In 2015, the Food Solutions New England (FSNE) Network Team began a year-long process to better understand how we could support the region in achieving the New England Food Vision. The Vision describes a future in which at least 50% of our food is grown, raised, and harvested in New England and no one goes hungry. It looks ahead to the year 2060 and sees farming and fishing as important regional economic forces; soils, forests, and waterways cared for sustainably; healthy diets as a norm; and racial equity and food justice promoting dignity and well being for all who live in New England. Read More
Over the recent Thanksgiving break, I had the opportunity to meet with friends of extended family members, a couple who are engaged in both disaster relief and community planning work. She is from Nepal and he is from the U.S., and together they relayed a story about their time visiting Nepal during the devastating earthquake of 2015.
The two of them were hiking in the mountains when the 7.8 magnitude quake struck. Shaken but not hurt, they made their way back to Katmandu as quickly as possible to check in on family members and then to offer their assistance to others. Originally assigned the task of loading water jugs on trucks, they then volunteered and were enlisted for their translation skills, and headed out to some of the hardest hit villages with international relief workers. Read More
Try introducing the practices of deep listening to unlock a conversation where everyone can both speak their truth and hear other folks’ truths without convincing, berating, or arguing. It’s harder than you might think, especially when you think you are right. But remember, these loved ones probably think they are right, too. And, in entrenched conflicts, everyone generally tends to view themselves as the victim and others as holding all the power. Deep listening can be a powerful way to break through all of that.
In these times, deep listening seems more necessary than ever. So, take the risk to really listen to those around you without trying to convert them to your way of thinking. And ask them to take the risk to really listen to you too, without trying to convert you to their way of thinking. Some of what you hear may make your blood boil. Some may make you shake your head in wonder or despair. Some will make you want to ask more questions. This is good – seeking to understand does not imply you agree. Only that you are willing to explore. In the end, if you can use the guidelines shared below, you’ll create a safe space for conversation where you’ll end up still loving one another and you’ll be better informed and better able to engage in the tumult that is our political space this holiday season and beyond. Let us know what you learn!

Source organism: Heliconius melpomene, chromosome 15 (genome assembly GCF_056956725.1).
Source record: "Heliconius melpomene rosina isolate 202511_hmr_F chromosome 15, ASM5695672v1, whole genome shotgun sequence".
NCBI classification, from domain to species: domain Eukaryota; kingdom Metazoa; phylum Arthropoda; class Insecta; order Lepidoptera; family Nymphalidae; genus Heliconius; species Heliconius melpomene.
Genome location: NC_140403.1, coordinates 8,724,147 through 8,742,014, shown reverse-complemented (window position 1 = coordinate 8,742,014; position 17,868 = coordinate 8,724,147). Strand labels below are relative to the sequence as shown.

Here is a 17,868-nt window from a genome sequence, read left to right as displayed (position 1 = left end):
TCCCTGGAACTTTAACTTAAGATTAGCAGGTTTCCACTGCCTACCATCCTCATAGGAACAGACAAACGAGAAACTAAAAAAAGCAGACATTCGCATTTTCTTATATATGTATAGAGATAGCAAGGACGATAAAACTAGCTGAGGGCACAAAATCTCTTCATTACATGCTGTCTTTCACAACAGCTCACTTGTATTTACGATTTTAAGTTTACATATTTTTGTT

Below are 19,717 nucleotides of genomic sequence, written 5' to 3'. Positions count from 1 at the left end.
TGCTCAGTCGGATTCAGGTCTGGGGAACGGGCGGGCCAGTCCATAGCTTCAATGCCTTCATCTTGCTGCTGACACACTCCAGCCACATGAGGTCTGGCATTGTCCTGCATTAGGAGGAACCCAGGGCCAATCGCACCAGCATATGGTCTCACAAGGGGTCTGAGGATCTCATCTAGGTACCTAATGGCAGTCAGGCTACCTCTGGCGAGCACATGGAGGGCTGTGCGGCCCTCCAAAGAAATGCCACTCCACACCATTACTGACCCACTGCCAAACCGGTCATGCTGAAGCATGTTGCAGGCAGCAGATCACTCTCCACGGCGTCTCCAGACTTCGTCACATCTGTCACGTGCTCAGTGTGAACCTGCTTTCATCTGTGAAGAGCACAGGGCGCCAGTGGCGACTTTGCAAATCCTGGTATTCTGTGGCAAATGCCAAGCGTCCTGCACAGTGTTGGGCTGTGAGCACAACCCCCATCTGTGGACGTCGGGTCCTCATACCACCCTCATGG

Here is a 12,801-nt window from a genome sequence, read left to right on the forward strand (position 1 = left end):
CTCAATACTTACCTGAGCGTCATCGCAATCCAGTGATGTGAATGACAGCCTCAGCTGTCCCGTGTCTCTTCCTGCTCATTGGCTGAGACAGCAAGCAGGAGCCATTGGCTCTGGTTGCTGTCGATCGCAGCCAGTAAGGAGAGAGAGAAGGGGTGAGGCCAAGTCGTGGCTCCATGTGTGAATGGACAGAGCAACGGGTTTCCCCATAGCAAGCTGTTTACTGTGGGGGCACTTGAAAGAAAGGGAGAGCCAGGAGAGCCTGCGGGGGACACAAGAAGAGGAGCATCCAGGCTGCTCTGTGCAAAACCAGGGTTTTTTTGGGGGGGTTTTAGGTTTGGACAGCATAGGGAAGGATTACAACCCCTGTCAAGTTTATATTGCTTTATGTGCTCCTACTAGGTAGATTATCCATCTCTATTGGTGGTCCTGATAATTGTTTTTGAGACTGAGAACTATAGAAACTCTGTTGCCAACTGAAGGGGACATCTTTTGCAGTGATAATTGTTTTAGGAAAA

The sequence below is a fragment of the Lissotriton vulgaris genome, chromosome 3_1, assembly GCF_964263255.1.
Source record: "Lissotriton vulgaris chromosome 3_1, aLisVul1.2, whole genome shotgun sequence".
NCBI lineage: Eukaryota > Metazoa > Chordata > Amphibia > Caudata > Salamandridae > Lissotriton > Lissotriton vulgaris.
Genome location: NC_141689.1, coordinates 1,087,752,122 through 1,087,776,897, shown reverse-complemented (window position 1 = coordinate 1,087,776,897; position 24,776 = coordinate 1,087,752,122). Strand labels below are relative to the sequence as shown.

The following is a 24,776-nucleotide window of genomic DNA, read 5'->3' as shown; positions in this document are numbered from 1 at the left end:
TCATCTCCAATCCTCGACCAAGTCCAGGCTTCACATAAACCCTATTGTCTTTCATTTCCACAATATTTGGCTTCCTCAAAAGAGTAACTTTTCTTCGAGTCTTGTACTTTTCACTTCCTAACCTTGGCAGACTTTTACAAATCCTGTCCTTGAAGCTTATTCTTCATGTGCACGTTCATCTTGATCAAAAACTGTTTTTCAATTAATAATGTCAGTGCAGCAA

Many of us who identify politically as left of center, and who work in nonprofits or foundations, have been upset, shocked, angry, sad, disappointed and more about the election of Donald Trump last week.
In reaction to this loss, many are awakening to the white supremacist (alt-right) forces gaining strength in our county. Many people are experiencing a greater degree of fear for our nation and for their safety than ever before. In the last week, I have witnessed a few reactive behaviors that are not going to serve us through this time. If we don’t stop ourselves from practicing these behaviors, we are in danger of pursuing short-sighted strategies that end up preserving the status quo, rather than taking advantage of this moment to push us forward toward a greater force of woke people standing for justice.
The Interaction Institute for Social Change invites you to join a National Call to Action for Unity and Dialogue after the U.S. elections. From the moment the election is settled, we call for a peaceful response from Americans, and from people all over the globe, to the results.
We call for a national conversation in living rooms, workplaces, boardrooms, schools, and government offices to foster healingfrom the divisions that have been deepened by this election, and to explore the common ties that bind us.